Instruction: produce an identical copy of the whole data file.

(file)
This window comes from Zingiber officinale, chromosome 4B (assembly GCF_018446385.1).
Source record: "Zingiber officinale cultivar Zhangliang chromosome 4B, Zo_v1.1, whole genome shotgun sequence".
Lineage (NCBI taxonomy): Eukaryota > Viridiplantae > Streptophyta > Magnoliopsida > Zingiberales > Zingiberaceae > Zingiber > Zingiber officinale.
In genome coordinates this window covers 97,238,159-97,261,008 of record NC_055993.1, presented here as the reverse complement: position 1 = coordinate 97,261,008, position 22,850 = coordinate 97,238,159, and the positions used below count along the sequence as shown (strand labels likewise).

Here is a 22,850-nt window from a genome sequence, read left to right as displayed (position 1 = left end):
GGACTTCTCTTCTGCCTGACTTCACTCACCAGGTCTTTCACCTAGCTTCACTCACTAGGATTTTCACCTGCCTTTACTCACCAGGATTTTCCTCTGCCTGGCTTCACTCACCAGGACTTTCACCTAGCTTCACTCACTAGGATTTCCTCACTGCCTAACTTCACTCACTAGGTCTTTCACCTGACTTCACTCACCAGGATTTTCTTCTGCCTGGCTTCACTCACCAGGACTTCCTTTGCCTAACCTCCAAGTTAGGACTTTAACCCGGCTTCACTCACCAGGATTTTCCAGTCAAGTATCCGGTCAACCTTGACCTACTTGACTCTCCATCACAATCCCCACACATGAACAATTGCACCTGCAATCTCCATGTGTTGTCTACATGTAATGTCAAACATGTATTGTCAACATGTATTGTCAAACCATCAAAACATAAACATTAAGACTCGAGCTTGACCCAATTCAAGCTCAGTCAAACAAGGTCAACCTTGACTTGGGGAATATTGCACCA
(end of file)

This window comes from Zingiber officinale, chromosome 4B (assembly GCF_018446385.1).
Source record: "Zingiber officinale cultivar Zhangliang chromosome 4B, Zo_v1.1, whole genome shotgun sequence".
Lineage (NCBI taxonomy): Eukaryota > Viridiplantae > Streptophyta > Magnoliopsida > Zingiberales > Zingiberaceae > Zingiber > Zingiber officinale.
In genome coordinates this window covers 97,238,159-97,261,008 of record NC_055993.1, presented here as the reverse complement: position 1 = coordinate 97,261,008, position 22,850 = coordinate 97,238,159, and the positions used below count along the sequence as shown (strand labels likewise).

Here is a 22,850-nt window from a genome sequence, read left to right as displayed (position 1 = left end):
GGACTTCTCTTCTGCCTGACTTCACTCACCAGGTCTTTCACCTAGCTTCACTCACTAGGATTTTCACCTGCCTTTACTCACCAGGATTTTCCTCTGCCTGGCTTCACTCACCAGGACTTTCACCTAGCTTCACTCACTAGGATTTCCTCACTGCCTAACTTCACTCACTAGGTCTTTCACCTGACTTCACTCACCAGGATTTTCTTCTGCCTGGCTTCACTCACCAGGACTTCCTTTGCCTAACCTCCAAGTTAGGACTTTAACCCGGCTTCACTCACCAGGATTTTCCAGTCAAGTATCCGGTCAACCTTGACCTACTTGACTCTCCATCACAATCCCCACACATGAACAATTGCACCTGCAATCTCCATGTGTTGTCTACATGTAATGTCAAACATGTATTGTCAACATGTATTGTCAAACCATCAAAACATAAACATTAAGACTCGAGCTTGACCCAATTCAAGCTCAGTCAAACAAGGTCAACCTTGACTTGGGGAATATTGCACCA